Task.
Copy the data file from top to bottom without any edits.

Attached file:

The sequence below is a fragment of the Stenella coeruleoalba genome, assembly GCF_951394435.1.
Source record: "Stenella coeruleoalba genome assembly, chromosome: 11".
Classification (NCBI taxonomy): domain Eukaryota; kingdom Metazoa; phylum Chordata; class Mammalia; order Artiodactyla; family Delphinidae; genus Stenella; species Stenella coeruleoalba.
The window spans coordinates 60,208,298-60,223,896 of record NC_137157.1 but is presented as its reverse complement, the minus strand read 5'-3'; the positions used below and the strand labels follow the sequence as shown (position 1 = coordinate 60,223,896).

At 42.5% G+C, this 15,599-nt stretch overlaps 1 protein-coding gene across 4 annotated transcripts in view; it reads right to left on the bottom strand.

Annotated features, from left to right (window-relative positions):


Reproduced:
The sequence below is a fragment of the Stenella coeruleoalba genome, assembly GCF_951394435.1.
Source record: "Stenella coeruleoalba genome assembly, chromosome: 11".
Classification (NCBI taxonomy): domain Eukaryota; kingdom Metazoa; phylum Chordata; class Mammalia; order Artiodactyla; family Delphinidae; genus Stenella; species Stenella coeruleoalba.
The window spans coordinates 60,208,298-60,223,896 of record NC_137157.1 but is presented as its reverse complement, the minus strand read 5'-3'; the positions used below and the strand labels follow the sequence as shown (position 1 = coordinate 60,223,896).

At 42.5% G+C, this 15,599-nt stretch overlaps 1 protein-coding gene across 4 annotated transcripts in view; it reads right to left on the bottom strand.

Annotated features, from left to right (window-relative positions):